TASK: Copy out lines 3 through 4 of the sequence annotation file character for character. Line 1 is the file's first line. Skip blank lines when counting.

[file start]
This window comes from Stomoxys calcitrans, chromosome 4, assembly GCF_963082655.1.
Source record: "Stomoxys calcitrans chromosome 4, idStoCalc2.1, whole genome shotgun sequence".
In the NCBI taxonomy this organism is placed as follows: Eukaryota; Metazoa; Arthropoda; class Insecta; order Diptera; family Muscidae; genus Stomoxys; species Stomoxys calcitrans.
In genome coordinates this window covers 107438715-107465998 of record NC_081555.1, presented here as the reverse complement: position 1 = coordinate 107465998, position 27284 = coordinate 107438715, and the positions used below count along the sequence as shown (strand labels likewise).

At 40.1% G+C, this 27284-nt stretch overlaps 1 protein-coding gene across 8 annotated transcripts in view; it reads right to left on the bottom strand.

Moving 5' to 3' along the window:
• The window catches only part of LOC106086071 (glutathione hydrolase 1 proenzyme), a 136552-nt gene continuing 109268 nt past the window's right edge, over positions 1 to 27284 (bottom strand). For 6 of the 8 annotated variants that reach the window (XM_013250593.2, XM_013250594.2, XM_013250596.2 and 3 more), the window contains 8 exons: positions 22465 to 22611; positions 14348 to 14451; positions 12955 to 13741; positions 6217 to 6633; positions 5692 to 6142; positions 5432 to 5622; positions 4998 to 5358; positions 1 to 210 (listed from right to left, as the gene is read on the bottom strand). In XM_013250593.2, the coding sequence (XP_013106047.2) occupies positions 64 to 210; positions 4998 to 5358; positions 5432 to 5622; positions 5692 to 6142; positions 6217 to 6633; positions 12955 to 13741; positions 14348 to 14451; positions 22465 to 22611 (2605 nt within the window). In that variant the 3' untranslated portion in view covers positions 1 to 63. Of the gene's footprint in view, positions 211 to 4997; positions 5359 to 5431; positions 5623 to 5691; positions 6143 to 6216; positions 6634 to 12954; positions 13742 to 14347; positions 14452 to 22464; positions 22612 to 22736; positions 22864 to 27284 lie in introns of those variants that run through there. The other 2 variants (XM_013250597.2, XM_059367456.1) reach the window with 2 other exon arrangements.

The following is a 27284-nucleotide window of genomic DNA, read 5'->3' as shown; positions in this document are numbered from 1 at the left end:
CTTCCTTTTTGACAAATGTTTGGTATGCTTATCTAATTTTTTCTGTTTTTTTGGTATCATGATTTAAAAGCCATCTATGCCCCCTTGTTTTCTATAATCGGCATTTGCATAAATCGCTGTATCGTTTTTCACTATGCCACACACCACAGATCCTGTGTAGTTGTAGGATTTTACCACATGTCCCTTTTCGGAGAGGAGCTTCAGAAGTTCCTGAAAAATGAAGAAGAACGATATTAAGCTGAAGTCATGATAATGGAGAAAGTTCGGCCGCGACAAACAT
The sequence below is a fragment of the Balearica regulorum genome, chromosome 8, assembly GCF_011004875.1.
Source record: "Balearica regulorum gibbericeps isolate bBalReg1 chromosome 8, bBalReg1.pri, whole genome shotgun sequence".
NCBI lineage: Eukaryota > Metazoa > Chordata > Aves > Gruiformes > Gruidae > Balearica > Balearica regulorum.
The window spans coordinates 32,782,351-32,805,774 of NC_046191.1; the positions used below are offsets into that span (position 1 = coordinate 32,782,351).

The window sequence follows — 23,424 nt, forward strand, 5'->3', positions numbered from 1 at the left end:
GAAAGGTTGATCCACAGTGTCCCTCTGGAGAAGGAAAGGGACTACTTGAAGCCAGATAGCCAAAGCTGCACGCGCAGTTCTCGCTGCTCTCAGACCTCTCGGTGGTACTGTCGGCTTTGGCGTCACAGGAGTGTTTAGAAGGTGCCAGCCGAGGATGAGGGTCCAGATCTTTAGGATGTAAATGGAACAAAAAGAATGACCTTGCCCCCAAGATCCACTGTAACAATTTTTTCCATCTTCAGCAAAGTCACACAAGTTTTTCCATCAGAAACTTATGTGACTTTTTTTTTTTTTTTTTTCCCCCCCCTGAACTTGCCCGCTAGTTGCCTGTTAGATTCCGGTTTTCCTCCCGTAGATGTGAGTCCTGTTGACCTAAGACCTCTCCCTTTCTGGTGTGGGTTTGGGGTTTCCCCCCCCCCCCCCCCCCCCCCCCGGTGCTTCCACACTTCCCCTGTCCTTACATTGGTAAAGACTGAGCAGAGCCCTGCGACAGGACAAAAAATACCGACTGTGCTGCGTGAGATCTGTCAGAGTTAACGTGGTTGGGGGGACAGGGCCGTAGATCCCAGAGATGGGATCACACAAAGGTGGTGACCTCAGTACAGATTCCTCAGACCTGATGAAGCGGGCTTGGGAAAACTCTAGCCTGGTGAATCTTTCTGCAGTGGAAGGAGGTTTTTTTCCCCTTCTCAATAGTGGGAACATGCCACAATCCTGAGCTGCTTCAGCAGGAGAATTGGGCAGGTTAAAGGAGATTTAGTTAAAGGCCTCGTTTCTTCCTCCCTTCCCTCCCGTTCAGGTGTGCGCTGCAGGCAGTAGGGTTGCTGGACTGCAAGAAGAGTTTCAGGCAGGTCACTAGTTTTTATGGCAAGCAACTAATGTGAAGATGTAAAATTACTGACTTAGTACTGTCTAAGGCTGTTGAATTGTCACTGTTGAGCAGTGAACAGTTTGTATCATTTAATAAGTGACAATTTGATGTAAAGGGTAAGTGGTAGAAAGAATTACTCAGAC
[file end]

In the NCBI taxonomy this organism is placed as follows: Eukaryota; Metazoa; Arthropoda; class Insecta; order Diptera; family Muscidae; genus Stomoxys; species Stomoxys calcitrans.
In genome coordinates this window covers 107438715-107465998 of record NC_081555.1, presented here as the reverse complement: position 1 = coordinate 107465998, position 27284 = coordinate 107438715, and the positions used below count along the sequence as shown (strand labels likewise).